[OPE-L:4009] RE: More Depreciation (Example)

Chai-on Lee (conlee@chonnam.chonnam.ac.kr)
Fri, 17 Jan 1997 05:15:11 -0800 (PST)

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May I intervene in the debate between John and Andrew... Chai-on.

>John: "For Andrew, the technological life and the economic life seem to the
>Andrew: Au contraire, mon frere. That was my point in giving two examples,
one >in which the machine was used for its full technological lifetime (3
years), >and one in which it was used only for 2 years.

Chai-on: In terms of economic life, the first machine initially priced at
$15,000 had only 2.5 years of duration, for its value was only worth $9,000
after 1 year [15,000*(1.5/2.5)=9,000]. Because the first capitalist's guess
was inaccurate, he had to suffer a loss of $1,000. The second machine
initially priced at $9,000 had only 2 years of economic duration because its
value was only worth $4,500 in the next period. If the first capitalist had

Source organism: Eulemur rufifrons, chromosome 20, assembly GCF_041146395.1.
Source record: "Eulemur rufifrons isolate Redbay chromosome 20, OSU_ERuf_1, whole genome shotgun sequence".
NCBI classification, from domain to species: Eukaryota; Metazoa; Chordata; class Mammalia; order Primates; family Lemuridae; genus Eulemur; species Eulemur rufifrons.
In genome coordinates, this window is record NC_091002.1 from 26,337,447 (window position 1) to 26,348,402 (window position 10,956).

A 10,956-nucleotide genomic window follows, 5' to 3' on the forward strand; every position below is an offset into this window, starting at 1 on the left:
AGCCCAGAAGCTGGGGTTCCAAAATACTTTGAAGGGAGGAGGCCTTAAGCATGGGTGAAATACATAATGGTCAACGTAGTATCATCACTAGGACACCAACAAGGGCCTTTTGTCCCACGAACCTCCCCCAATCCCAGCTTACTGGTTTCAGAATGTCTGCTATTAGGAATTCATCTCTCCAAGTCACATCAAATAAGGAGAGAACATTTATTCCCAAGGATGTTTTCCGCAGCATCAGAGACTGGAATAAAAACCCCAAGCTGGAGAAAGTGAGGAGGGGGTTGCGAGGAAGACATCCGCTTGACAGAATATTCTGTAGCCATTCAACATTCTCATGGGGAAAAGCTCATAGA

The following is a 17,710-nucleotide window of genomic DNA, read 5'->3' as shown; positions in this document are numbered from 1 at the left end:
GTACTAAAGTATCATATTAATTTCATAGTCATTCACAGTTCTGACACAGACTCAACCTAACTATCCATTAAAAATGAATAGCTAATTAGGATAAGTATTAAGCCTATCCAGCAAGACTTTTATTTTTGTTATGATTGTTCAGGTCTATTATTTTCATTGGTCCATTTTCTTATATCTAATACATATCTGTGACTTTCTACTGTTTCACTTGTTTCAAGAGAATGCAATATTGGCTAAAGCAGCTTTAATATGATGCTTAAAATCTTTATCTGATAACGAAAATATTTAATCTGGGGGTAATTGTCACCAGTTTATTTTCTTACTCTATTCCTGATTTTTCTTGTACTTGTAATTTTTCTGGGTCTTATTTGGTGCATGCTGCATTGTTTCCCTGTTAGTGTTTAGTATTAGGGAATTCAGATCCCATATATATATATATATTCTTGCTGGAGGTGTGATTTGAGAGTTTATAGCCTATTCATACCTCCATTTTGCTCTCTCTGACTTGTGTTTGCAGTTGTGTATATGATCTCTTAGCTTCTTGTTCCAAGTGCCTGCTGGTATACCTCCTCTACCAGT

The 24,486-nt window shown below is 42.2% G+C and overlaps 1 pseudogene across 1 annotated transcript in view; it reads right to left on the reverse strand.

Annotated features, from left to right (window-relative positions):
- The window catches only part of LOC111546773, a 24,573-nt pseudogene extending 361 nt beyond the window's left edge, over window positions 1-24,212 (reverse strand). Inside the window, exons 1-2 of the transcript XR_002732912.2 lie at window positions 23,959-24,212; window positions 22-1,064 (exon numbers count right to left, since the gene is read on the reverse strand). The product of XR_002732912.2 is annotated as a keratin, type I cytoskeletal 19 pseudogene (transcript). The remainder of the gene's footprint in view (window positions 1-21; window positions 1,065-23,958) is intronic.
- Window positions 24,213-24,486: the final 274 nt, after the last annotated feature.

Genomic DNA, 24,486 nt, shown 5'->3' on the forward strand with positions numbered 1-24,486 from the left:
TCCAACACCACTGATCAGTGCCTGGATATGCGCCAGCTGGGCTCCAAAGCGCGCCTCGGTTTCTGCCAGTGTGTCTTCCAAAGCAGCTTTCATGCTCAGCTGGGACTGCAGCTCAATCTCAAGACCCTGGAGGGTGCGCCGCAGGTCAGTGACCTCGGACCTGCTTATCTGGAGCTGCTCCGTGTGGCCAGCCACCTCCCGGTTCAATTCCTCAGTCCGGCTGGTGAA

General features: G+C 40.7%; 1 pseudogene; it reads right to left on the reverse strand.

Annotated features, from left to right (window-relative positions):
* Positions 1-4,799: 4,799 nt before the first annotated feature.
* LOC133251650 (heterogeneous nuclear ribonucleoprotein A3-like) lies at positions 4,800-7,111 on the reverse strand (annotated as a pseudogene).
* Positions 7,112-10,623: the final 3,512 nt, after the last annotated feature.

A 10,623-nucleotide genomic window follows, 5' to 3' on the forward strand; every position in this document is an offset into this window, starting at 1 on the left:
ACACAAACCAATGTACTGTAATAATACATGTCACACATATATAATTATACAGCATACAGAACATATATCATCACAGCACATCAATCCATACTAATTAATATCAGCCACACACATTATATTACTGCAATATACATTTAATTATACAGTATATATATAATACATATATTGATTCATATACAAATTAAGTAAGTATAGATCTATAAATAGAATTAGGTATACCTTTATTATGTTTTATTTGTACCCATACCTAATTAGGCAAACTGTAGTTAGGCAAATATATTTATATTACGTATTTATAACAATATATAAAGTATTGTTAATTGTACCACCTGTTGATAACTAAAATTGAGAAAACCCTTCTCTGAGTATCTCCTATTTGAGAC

been to avoid a loss, he should have adjusted the economic duration every
period. He should have assumed the duration to be 2.5 years in the first
period, and then had to readjust it to another 2 years in the next period.
In summation, its duration is still 3 years. But the depreciation was not in
the form of a straight line. The STRAIGHT LINE method is not appropriate for
the avoidance of a loss. Yet, if we insist the straight line method, our
capitalists should have kept the initial assumption of 2.5 years duration.
As far as he insists the initial assumption of the 2.5 years duration, he
need not suffer any loss but rather can enjoy a gain. When other machines
are worth $4,500, his machine is already depreciated to $3,000. He can then
enjoy a better position in the competition with others. Is this called an
entry barrier?

In solidarity,

Chai-on Lee
Faculty of Economics,
Chonnam National University,
Kwang-Ju, 500-757,
S Korea
Tel: +82-62-520 7329
Fax: +82-62-529 0446
E-m: conlee@chonnam.chonnam.ac.kr